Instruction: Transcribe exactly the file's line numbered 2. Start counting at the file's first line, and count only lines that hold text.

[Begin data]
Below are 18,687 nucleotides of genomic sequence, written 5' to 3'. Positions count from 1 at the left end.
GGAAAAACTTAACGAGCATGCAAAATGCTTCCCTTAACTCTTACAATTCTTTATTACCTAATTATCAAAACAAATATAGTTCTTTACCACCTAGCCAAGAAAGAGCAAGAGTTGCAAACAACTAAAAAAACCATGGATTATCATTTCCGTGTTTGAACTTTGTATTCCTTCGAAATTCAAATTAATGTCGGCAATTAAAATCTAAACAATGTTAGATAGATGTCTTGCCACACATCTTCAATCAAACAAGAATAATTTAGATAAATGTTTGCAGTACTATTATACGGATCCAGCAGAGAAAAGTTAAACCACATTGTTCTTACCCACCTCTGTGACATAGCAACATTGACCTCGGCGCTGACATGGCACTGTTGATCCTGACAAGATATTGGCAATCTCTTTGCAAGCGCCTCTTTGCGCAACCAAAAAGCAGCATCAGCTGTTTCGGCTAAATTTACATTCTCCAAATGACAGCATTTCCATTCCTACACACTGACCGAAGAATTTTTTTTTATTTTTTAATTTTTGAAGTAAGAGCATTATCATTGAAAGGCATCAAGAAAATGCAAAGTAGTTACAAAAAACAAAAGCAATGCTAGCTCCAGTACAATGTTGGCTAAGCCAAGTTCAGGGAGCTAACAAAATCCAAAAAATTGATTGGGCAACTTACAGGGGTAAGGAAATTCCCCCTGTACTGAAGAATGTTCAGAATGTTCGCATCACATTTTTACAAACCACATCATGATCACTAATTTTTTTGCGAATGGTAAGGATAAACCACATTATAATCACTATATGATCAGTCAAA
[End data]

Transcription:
GGAAAAACTTAACGAGCATGCAAAATGCTTCCCTTAACTCTTACAATTCTTTATTACCTAATTATCAAAACAAATATAGTTCTTTACCACCTAGCCAAGAAAGAGCAAGAGTTGCAAACAACTAAAAAAACCATGGATTATCATTTCCGTGTTTGAACTTTGTATTCCTTCGAAATTCAAATTAATGTCGGCAATTAAAATCTAAACAATGTTAGATAGATGTCTTGCCACACATCTTCAATCAAACAAGAATAATTTAGATAAATGTTTGCAGTACTATTATACGGATCCAGCAGAGAAAAGTTAAACCACATTGTTCTTACCCACCTCTGTGACATAGCAACATTGACCTCGGCGCTGACATGGCACTGTTGATCCTGACAAGATATTGGCAATCTCTTTGCAAGCGCCTCTTTGCGCAACCAAAAAGCAGCATCAGCTGTTTCGGCTAAATTTACATTCTCCAAATGACAGCATTTCCATTCCTACACACTGACCGAAGAATTTTTTTTTATTTTTTAATTTTTGAAGTAAGAGCATTATCATTGAAAGGCATCAAGAAAATGCAAAGTAGTTACAAAAAACAAAAGCAATGCTAGCTCCAGTACAATGTTGGCTAAGCCAAGTTCAGGGAGCTAACAAAATCCAAAAAATTGATTGGGCAACTTACAGGGGTAAGGAAATTCCCCCTGTACTGAAGAATGTTCAGAATGTTCGCATCACATTTTTACAAACCACATCATGATCACTAATTTTTTTGCGAATGGTAAGGATAAACCACATTATAATCACTATATGATCAGTCAAA